NORFOLK The same day launched the Eagle Cam for the 2012 season, officials with the Department of Game and Inland Fisheries announced it has pulled its partnership with the Eagle Cam.

It has to do with safety concerns. A DGIF spokesperson says the nest, which is located inside the Norfolk Botanical Garden, is too close to Norfolk International Airport.

Last April, two eagles were hit and killed by airplanes. One of them was the adult female from the nest.

'As eagle populations have rebounded, we are seeing an increase in the rise of eagle/airplane strikes and the need to address this concern,' Becky Gwynn of DGIFwrote in an e-mail.

Federal wildlife and airport safety officials are in the midst of discussions regarding the future of the nest, which is active.

Tuesday morning a pair of eagles was seen mating. There are no eggs yet.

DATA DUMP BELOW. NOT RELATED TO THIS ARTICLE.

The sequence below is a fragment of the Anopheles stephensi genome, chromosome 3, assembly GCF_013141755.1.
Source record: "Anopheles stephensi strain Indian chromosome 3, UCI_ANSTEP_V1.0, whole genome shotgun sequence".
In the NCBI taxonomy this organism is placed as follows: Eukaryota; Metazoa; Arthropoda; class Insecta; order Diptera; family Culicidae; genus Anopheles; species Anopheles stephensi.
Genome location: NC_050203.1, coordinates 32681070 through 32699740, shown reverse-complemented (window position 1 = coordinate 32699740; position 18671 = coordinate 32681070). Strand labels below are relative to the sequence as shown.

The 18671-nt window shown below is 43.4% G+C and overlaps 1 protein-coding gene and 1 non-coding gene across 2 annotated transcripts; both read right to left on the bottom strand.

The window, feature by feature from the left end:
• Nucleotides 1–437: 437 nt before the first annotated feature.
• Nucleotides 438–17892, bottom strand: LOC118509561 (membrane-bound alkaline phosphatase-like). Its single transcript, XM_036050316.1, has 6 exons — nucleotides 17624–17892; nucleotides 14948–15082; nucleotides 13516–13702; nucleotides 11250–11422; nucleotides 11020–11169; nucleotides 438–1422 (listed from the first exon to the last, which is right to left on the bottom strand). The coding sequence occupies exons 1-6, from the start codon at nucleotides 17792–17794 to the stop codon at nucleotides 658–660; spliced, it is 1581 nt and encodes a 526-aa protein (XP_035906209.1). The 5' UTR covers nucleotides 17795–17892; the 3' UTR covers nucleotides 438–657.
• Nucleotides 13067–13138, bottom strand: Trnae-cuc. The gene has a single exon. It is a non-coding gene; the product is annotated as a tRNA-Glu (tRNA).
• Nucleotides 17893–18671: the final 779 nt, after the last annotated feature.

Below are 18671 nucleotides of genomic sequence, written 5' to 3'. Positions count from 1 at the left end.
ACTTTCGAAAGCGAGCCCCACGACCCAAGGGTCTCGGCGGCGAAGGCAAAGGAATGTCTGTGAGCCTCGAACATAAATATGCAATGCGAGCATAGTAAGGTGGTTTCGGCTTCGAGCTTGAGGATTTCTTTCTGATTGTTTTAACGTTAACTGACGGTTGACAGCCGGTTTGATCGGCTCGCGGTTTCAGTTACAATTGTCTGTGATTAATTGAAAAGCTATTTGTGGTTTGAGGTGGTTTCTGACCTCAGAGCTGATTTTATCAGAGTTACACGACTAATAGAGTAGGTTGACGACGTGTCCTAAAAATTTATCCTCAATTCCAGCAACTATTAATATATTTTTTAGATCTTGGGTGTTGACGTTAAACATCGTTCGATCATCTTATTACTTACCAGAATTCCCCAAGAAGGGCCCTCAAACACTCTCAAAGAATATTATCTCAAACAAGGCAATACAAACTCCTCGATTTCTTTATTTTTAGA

DGIF's involvement with the Eagle Cam has been important, especially with highlighting the educational aspects which has raised awareness of the recovery of the bald eagle population in our region. Thousands of school children in Virginia and around the U.S. have watched the eagles in their classrooms and science teachers have used it as an educational tool.

DGIF helped make Eagle Cam possible by providing camera equipment when the project first started in 2006.

For now, will continue its Eagle Cam which has become world famous.

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